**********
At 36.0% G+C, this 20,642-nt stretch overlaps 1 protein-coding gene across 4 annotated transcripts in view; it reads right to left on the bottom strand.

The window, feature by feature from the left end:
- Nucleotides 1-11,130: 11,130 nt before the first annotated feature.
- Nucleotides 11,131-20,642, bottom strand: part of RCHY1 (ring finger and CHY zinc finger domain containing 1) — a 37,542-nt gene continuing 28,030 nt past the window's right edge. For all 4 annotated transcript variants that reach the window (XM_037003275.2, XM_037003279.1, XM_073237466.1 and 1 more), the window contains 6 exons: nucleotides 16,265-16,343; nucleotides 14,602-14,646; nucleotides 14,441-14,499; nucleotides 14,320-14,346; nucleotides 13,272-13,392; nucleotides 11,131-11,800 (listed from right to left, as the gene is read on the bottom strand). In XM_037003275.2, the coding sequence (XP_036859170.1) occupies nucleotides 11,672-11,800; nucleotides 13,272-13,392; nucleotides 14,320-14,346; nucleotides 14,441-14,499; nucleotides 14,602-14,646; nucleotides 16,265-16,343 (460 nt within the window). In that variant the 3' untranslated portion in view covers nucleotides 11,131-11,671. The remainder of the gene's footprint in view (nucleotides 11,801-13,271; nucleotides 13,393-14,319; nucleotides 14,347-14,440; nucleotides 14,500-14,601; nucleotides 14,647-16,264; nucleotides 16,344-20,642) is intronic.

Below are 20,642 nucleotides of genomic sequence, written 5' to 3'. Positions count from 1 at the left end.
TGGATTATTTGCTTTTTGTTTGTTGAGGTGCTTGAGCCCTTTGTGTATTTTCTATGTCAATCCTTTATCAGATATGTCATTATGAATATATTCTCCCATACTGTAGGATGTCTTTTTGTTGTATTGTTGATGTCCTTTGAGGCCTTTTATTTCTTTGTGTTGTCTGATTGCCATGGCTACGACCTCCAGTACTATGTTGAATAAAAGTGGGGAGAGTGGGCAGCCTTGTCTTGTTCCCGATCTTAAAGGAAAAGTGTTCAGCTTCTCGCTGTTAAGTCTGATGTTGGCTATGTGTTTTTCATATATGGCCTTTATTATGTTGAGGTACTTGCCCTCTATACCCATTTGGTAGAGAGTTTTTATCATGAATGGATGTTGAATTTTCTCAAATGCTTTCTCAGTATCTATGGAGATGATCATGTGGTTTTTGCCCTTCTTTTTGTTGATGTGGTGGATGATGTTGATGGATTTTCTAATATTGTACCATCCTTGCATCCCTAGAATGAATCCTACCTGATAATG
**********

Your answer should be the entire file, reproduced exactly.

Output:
At 36.0% G+C, this 20,642-nt stretch overlaps 1 protein-coding gene across 4 annotated transcripts in view; it reads right to left on the bottom strand.

The window, feature by feature from the left end:
- Nucleotides 1-11,130: 11,130 nt before the first annotated feature.
- Nucleotides 11,131-20,642, bottom strand: part of RCHY1 (ring finger and CHY zinc finger domain containing 1) — a 37,542-nt gene continuing 28,030 nt past the window's right edge. For all 4 annotated transcript variants that reach the window (XM_037003275.2, XM_037003279.1, XM_073237466.1 and 1 more), the window contains 6 exons: nucleotides 16,265-16,343; nucleotides 14,602-14,646; nucleotides 14,441-14,499; nucleotides 14,320-14,346; nucleotides 13,272-13,392; nucleotides 11,131-11,800 (listed from right to left, as the gene is read on the bottom strand). In XM_037003275.2, the coding sequence (XP_036859170.1) occupies nucleotides 11,672-11,800; nucleotides 13,272-13,392; nucleotides 14,320-14,346; nucleotides 14,441-14,499; nucleotides 14,602-14,646; nucleotides 16,265-16,343 (460 nt within the window). In that variant the 3' untranslated portion in view covers nucleotides 11,131-11,671. The remainder of the gene's footprint in view (nucleotides 11,801-13,271; nucleotides 13,393-14,319; nucleotides 14,347-14,440; nucleotides 14,500-14,601; nucleotides 14,647-16,264; nucleotides 16,344-20,642) is intronic.

Below are 20,642 nucleotides of genomic sequence, written 5' to 3'. Positions count from 1 at the left end.
TGGATTATTTGCTTTTTGTTTGTTGAGGTGCTTGAGCCCTTTGTGTATTTTCTATGTCAATCCTTTATCAGATATGTCATTATGAATATATTCTCCCATACTGTAGGATGTCTTTTTGTTGTATTGTTGATGTCCTTTGAGGCCTTTTATTTCTTTGTGTTGTCTGATTGCCATGGCTACGACCTCCAGTACTATGTTGAATAAAAGTGGGGAGAGTGGGCAGCCTTGTCTTGTTCCCGATCTTAAAGGAAAAGTGTTCAGCTTCTCGCTGTTAAGTCTGATGTTGGCTATGTGTTTTTCATATATGGCCTTTATTATGTTGAGGTACTTGCCCTCTATACCCATTTGGTAGAGAGTTTTTATCATGAATGGATGTTGAATTTTCTCAAATGCTTTCTCAGTATCTATGGAGATGATCATGTGGTTTTTGCCCTTCTTTTTGTTGATGTGGTGGATGATGTTGATGGATTTTCTAATATTGTACCATCCTTGCATCCCTAGAATGAATCCTACCTGATAATG